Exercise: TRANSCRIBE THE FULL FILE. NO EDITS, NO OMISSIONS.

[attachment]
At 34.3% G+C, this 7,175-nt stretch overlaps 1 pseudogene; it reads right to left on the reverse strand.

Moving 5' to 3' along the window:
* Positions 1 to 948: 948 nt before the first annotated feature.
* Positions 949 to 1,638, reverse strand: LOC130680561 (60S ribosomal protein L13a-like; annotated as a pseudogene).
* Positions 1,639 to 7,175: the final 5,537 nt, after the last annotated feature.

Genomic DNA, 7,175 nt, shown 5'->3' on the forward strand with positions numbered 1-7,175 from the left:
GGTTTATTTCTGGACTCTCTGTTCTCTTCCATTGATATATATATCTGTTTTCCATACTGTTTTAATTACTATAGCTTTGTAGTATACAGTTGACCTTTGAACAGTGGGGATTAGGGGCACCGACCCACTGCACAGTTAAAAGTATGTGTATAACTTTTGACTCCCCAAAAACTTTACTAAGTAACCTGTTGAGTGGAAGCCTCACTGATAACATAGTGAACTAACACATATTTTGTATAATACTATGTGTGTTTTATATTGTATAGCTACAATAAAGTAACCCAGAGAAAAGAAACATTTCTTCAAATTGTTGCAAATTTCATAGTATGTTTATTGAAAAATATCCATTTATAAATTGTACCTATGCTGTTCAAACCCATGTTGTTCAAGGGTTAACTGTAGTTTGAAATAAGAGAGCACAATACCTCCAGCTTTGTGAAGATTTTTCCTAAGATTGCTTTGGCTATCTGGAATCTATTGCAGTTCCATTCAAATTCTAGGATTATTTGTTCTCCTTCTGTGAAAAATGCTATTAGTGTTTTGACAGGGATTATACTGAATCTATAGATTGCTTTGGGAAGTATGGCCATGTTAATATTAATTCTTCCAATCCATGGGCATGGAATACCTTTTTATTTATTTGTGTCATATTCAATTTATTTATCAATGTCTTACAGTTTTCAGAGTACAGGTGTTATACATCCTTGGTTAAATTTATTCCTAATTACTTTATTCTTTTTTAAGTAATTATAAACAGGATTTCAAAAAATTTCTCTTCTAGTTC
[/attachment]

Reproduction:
At 34.3% G+C, this 7,175-nt stretch overlaps 1 pseudogene; it reads right to left on the reverse strand.

Moving 5' to 3' along the window:
* Positions 1 to 948: 948 nt before the first annotated feature.
* Positions 949 to 1,638, reverse strand: LOC130680561 (60S ribosomal protein L13a-like; annotated as a pseudogene).
* Positions 1,639 to 7,175: the final 5,537 nt, after the last annotated feature.

Genomic DNA, 7,175 nt, shown 5'->3' on the forward strand with positions numbered 1-7,175 from the left:
GGTTTATTTCTGGACTCTCTGTTCTCTTCCATTGATATATATATCTGTTTTCCATACTGTTTTAATTACTATAGCTTTGTAGTATACAGTTGACCTTTGAACAGTGGGGATTAGGGGCACCGACCCACTGCACAGTTAAAAGTATGTGTATAACTTTTGACTCCCCAAAAACTTTACTAAGTAACCTGTTGAGTGGAAGCCTCACTGATAACATAGTGAACTAACACATATTTTGTATAATACTATGTGTGTTTTATATTGTATAGCTACAATAAAGTAACCCAGAGAAAAGAAACATTTCTTCAAATTGTTGCAAATTTCATAGTATGTTTATTGAAAAATATCCATTTATAAATTGTACCTATGCTGTTCAAACCCATGTTGTTCAAGGGTTAACTGTAGTTTGAAATAAGAGAGCACAATACCTCCAGCTTTGTGAAGATTTTTCCTAAGATTGCTTTGGCTATCTGGAATCTATTGCAGTTCCATTCAAATTCTAGGATTATTTGTTCTCCTTCTGTGAAAAATGCTATTAGTGTTTTGACAGGGATTATACTGAATCTATAGATTGCTTTGGGAAGTATGGCCATGTTAATATTAATTCTTCCAATCCATGGGCATGGAATACCTTTTTATTTATTTGTGTCATATTCAATTTATTTATCAATGTCTTACAGTTTTCAGAGTACAGGTGTTATACATCCTTGGTTAAATTTATTCCTAATTACTTTATTCTTTTTTAAGTAATTATAAACAGGATTTCAAAAAATTTCTCTTCTAGTTC